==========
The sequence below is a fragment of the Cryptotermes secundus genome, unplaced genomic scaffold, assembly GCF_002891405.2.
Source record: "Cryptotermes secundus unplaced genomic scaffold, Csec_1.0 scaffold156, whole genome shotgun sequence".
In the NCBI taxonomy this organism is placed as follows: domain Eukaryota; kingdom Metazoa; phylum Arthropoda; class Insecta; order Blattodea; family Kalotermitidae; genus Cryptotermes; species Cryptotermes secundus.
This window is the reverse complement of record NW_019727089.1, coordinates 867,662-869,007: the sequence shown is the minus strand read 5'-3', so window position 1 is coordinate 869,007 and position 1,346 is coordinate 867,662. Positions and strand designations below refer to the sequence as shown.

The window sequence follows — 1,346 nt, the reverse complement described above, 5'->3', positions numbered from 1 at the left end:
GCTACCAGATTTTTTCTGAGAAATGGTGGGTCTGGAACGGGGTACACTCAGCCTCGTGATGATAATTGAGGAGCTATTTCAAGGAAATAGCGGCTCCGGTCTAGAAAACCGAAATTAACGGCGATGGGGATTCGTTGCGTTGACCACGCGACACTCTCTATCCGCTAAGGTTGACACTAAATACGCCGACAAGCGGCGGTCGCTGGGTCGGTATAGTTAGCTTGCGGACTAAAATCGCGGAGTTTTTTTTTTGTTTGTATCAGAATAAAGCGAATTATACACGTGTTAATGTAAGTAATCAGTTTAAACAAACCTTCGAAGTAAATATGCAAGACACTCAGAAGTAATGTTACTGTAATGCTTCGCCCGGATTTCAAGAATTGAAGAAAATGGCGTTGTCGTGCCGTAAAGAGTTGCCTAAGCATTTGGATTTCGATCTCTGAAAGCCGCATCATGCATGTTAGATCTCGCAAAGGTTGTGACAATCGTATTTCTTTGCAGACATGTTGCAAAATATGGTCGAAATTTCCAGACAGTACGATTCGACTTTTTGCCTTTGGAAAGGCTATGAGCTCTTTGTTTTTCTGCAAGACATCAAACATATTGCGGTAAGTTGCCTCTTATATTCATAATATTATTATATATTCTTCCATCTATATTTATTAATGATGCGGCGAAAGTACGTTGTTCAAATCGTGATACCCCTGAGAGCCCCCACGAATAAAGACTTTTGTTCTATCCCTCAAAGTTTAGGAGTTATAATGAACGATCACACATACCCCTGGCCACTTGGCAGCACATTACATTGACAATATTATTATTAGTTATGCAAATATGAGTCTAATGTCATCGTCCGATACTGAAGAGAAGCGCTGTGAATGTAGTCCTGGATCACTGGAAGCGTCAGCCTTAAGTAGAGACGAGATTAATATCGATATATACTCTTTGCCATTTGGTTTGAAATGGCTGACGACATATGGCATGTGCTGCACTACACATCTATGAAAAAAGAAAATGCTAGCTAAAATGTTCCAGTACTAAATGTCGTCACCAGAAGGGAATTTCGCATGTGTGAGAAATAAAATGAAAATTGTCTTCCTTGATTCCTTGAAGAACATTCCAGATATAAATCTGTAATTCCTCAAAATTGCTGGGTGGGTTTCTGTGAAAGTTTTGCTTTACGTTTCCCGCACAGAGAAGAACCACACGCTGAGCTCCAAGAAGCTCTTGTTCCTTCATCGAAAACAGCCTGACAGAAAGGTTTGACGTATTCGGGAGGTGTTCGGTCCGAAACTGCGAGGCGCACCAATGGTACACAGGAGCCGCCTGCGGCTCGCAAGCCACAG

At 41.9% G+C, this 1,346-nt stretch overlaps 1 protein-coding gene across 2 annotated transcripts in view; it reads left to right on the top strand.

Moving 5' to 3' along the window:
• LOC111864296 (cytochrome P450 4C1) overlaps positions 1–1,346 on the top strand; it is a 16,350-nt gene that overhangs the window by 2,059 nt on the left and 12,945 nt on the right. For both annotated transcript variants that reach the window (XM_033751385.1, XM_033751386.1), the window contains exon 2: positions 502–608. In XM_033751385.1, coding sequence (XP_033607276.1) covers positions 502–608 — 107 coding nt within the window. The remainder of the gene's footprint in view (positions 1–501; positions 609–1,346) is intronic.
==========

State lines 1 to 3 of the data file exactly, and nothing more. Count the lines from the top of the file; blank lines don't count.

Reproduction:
The sequence below is a fragment of the Cryptotermes secundus genome, unplaced genomic scaffold, assembly GCF_002891405.2.
Source record: "Cryptotermes secundus unplaced genomic scaffold, Csec_1.0 scaffold156, whole genome shotgun sequence".
In the NCBI taxonomy this organism is placed as follows: domain Eukaryota; kingdom Metazoa; phylum Arthropoda; class Insecta; order Blattodea; family Kalotermitidae; genus Cryptotermes; species Cryptotermes secundus.